5. Well, maybe not a hike this time, but does launching a kayak on a new lake count at least a little bit? We still have to get them off the roof of the car, and get ourselves into and out of the water without dumping, and paddle against the wind into hidden coves, and get the boats back on the top of the car, and it is glorious life. For a couple of geezers at 78 and 72 I'll settle for walks and kayaks, and maybe let go of the need to even think I might to what you are doing. then again.... but NOT every day!

    1. Yes...all outdoor activities count, and so does celebrating with a medicinal brew afterwards :). Love your sunset house...

  6. I share your life view. Nothing makes me feel as vividly alive as riding my bike with complete concentration and full commitment over a trail that challenges me and takes me through gorgeous land, devoid of other humans.

    I am, in a sense, already on Act 2. I have had a lot of spinal surgeries. By far the biggest was a multi-level fusion in my lower back. I went telemark skiing the day before my surgery and somehow I knew that it was my last day of doing something that I loved. My husband saw my sadness and said "don't worry, you'll be back". I never was... It was a similar story with running and even long hikes. So, I couldn't do today what I did yesterday. But I adapted. Now my bike is my passion, and it takes me to those places that my soul needs to feel happy. That experience taught me that I am adaptable and I'll likely be able to handle the next big changes.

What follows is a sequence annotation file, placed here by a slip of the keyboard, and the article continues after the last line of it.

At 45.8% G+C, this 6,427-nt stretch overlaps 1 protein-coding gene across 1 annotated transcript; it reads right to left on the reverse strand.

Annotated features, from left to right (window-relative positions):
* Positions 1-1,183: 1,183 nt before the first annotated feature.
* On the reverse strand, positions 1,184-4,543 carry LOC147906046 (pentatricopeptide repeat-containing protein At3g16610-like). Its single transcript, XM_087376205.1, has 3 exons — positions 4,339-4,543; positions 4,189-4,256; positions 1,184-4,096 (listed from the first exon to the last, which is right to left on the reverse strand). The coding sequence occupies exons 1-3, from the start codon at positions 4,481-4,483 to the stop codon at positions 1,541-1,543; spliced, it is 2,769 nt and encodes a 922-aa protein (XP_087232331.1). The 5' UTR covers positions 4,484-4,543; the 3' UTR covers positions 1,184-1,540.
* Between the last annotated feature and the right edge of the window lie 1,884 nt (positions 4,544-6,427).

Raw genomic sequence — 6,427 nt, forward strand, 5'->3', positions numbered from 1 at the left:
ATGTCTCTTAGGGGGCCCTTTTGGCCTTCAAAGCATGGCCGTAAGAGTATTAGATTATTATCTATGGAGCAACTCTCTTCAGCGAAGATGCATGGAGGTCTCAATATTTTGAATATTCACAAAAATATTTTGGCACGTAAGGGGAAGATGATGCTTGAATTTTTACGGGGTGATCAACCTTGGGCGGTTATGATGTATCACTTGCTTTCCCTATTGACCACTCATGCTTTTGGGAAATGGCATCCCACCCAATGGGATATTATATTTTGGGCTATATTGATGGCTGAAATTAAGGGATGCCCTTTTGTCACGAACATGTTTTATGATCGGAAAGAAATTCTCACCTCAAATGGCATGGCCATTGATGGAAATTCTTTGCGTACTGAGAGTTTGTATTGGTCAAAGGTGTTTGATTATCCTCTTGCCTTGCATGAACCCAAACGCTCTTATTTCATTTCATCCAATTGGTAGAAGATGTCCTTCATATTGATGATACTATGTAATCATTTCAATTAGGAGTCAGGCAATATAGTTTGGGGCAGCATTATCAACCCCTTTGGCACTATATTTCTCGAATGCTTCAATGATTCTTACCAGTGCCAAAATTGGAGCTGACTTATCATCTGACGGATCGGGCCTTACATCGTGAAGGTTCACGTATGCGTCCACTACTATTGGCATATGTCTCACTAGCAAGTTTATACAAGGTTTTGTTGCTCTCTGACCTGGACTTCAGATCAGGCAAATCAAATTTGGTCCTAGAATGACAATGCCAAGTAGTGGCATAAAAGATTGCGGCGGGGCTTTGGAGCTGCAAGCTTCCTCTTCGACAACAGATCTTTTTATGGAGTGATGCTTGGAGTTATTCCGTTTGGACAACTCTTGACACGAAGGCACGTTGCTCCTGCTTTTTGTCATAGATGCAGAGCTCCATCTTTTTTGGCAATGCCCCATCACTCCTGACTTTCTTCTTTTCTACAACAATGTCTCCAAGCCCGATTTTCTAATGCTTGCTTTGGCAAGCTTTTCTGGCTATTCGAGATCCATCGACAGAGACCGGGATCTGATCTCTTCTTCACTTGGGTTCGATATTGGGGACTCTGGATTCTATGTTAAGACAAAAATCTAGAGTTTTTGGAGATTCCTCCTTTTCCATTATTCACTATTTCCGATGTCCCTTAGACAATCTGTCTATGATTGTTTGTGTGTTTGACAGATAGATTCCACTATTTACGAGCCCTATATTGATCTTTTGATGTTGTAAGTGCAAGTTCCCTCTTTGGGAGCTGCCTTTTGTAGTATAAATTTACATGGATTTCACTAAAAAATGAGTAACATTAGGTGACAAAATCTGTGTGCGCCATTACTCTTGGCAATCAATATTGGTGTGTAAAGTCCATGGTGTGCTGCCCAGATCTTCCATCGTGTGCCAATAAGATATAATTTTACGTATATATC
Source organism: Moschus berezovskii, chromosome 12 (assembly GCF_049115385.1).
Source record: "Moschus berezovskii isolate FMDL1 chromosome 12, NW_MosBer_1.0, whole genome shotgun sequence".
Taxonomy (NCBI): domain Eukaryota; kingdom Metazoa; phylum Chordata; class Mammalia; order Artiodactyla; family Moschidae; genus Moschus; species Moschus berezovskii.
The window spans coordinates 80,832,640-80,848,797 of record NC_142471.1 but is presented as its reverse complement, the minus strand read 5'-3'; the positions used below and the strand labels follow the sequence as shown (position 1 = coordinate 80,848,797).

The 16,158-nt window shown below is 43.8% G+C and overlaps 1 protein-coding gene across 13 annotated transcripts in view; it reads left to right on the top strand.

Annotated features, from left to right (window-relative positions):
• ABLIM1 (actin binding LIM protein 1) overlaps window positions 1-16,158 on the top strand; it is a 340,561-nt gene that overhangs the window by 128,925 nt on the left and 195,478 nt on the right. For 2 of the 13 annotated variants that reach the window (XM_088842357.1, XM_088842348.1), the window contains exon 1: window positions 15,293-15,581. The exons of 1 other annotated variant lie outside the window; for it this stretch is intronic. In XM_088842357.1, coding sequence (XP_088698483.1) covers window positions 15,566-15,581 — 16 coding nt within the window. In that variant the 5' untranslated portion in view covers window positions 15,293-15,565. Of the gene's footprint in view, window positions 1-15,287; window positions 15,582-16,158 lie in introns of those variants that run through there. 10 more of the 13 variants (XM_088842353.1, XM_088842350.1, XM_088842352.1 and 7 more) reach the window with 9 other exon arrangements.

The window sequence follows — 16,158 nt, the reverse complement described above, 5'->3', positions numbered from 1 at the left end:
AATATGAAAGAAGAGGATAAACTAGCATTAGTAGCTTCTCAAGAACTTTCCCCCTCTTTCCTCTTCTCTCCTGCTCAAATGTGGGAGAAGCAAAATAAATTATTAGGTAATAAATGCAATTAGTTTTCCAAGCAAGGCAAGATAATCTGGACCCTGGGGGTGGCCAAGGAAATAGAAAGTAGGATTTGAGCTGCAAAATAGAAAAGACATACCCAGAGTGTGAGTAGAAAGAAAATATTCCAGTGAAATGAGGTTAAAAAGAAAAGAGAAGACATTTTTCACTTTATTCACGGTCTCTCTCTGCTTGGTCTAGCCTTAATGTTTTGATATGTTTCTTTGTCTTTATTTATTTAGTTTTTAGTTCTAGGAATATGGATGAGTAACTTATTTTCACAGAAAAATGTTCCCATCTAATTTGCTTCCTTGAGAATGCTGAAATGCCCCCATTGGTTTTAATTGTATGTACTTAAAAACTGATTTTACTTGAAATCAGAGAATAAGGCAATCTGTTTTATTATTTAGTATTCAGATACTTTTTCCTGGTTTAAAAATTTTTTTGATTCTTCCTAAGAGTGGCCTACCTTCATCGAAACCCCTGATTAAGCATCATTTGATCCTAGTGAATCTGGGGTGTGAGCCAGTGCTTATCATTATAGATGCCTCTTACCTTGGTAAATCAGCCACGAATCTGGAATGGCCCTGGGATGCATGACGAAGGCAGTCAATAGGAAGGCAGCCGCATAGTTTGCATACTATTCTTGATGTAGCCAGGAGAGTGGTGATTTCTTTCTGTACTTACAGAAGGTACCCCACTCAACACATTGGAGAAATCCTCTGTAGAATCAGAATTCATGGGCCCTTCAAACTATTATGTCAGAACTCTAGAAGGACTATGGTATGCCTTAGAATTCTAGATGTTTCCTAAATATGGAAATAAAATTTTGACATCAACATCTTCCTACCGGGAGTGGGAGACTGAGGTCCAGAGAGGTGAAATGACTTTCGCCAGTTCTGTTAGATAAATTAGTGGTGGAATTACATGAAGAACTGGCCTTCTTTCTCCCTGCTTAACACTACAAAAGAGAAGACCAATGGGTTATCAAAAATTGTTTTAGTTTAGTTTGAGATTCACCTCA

I just saw a short video about a 97 yr old who runs up Mt. Washington every year. It's inspiring. I know that he's not as fast or graceful as he once was but he's still doing what he loves. Here's the link.

    1. Adapt or die. It is, after all, how we got here...
      The link didn't show...if you read this pls. try again. I'm interested!!!

  7. Here's that link! https://www.outsideonline.com/2321616/running-highest-peak-east-97

    Yes, adapt or die, perhaps just spiritually die but it's the same in my mind.